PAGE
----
Liz Driver [email protected] 647 526-4877
- A few general comments about history and heritage.
- With reference to photographs, discuss the rural landscape as a key component of our natural and cultural heritage.
- Conclude with some brief thoughts about conserving our heritage.
- A few general comments about history and heritage.
- One reason for valuing heritage that often has traction at Council is that heritage supports economic development. Yes, it is a pillar for economic development, most obviously for tourism, but the value of history and heritage is much more profound.
- History denotes a time in the past, whereas heritage has the meaning of inheritance, legacy, and tradition – something from the past that has been handed down to us.
- History and heritage give the County its particular “sense of place” and shape our identity. They make us feel attached to where we live. In this sense, heritage is as much about a feeling of well-being, as it is about economics.
- Over the past few decades, a new idea of heritage has emerged that does not focus on preserving perfect examples of the past, like fossilized remains. The new idea of heritage is dynamic and inspiring, and provides a way of thinking about our heritage and how it can serve us over time.
- Heritage resources might mean: a church; a town hall; a whole farm, including fields, hedgerows, house and outbuildings, or a grouping of farms along a road; a tree-lined road; a cemetery; a harbour; an old railway line; or an airport.
- Perhaps when I mentioned some of these categories, you thought of Mount Tabor, Milford Town Hall, South Bay Cemetery, Port Milford, Millennium Trail, or Camp Picton!
- Whether something is considered a heritage resource depends on us – what our community identifies as reflecting our values and traditions; and it’s important to acknowledge that what we value might change over time.
- How a community values a building or landscape is not tied to who owns the property now, but often reflects who originally lived or worked in the building or shaped the landscape.
- Very important for the County is that heritage is how people have interacted with every aspect of our environment over time.
- This slide of the Tremaine map of 1863 shows the entire southeast part of the County – South Marysburgh – divided into farm lots, with Milford identified in green.
- From the beginning of European settlement, in the 18th century, human beings have obviously altered the environment in many ways, by building roads and establishing farms and villages. We are lucky to retain so much of this remarkable cultural heritage from the 18th and 19th centuries, but unfortunately traces of Indigenous lives have been mostly erased.
- We are also lucky (despite our long occupation) to still have an abundance of natural heritage, encompassing land and water.
- A key point is that natural and cultural heritage are inseparable, even if we may sometimes think of them separately. In fact, the County’s combination of natural and cultural heritage, shaped by the interaction of people with a very particular geography, has created a rural landscape that (I believe) all of us value, if sometimes unconsciously, without thinking about the qualities that make it special.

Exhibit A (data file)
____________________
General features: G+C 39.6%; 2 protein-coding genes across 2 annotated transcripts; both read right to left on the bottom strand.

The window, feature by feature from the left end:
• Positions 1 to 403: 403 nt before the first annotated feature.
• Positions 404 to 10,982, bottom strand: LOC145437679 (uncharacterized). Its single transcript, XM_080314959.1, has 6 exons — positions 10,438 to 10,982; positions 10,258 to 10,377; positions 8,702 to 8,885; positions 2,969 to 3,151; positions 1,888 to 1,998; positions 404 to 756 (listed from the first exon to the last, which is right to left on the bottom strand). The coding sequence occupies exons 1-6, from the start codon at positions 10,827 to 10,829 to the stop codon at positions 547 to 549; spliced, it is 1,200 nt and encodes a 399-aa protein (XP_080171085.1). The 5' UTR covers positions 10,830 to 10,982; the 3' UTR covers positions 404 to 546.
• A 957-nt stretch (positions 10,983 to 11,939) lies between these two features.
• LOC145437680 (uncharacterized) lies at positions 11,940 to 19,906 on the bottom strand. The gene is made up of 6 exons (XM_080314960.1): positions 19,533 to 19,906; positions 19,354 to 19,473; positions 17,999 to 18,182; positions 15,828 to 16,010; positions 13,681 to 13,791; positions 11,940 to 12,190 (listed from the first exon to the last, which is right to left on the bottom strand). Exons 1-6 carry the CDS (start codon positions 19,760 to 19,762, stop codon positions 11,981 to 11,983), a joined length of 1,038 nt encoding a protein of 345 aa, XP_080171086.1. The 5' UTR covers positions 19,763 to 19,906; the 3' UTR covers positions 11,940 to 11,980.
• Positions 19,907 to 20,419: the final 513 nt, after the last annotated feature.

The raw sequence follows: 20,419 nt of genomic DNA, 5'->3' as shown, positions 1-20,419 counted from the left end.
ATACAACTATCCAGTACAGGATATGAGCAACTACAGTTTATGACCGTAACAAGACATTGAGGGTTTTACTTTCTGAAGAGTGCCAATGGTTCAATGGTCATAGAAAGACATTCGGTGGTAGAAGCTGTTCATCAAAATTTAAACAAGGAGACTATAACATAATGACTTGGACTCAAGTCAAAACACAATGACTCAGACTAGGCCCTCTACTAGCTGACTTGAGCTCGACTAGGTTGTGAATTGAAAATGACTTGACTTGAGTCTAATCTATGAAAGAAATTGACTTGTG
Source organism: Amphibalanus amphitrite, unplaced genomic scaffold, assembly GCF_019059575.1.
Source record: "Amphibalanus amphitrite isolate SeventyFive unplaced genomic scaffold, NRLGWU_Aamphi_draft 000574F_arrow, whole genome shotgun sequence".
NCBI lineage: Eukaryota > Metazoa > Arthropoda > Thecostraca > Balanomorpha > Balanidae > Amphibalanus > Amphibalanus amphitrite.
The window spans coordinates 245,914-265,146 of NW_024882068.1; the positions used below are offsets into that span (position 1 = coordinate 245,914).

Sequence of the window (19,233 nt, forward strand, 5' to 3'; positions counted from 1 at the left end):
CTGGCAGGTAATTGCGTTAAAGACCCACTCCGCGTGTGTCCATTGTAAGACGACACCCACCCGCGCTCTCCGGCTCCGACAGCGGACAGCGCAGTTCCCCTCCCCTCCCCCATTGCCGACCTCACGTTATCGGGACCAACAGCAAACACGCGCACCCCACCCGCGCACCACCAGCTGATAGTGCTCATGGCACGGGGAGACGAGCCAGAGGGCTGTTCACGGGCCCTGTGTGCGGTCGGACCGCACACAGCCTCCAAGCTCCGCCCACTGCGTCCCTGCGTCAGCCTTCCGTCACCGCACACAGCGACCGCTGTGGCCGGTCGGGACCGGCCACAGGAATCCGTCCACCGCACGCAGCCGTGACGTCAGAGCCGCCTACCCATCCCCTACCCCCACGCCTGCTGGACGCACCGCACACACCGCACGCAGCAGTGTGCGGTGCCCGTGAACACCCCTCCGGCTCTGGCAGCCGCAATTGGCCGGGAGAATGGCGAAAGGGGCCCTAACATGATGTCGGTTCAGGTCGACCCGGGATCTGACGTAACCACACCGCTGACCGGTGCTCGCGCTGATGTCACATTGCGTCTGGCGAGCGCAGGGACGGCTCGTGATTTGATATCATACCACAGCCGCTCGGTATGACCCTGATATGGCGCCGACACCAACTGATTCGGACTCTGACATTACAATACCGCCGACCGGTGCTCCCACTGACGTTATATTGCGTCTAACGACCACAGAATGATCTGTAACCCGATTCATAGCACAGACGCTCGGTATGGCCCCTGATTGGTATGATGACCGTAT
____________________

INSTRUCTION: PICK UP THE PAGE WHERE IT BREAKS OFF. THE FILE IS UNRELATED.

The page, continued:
- Photographs of rural landscape
- Now, let’s look at photographs of some landscapes and consider how they are a key component of our natural and cultural heritage.
- It was difficult to choose, but I have selected six farms, because farm lots make up most of the countryside, plus one Milford site.
- Farms have a structure and orderly layout of buildings and lanes, which is always functional, but often you can see decisions by the farming family that have an aesthetic design intention
In this aerial view of the 200-acre Walmsley family farm, note:
- Tree-lined lane (lower right) leading from Walmsley Rd to the farmhouse
- The farm lane is like a spine, running past the house to the barn and barnyard
- From the barnyard, this lane continues as a drive lane into the core of the farm fields.
- The lane also creates views:
Beautiful sweep up to house, between mature maples.
- The view from the public road to a farm is an important heritage feature in that it reveals the age and history of the property expressed in the architecture of the buildings and the landscape setting, and also the overall scale and land use.
- (Different season) From the barnyard, one looks out to a dip into a small valley (the headwaters of Black Creek), then a rise to elevated land in the distance]
- Distinct views from the farmstead core to the fields (as here) or the public road, also have heritage value because they are part of the farm’s spatial pattern
Photographs of the Walmsley House, representing 3 eras:
- More than a 100 years ago, not long after the Walmsleys built the house in about 1875. James Walmsley had purchased the property in 1829 and six generations of Walmsleys lived there until 1988.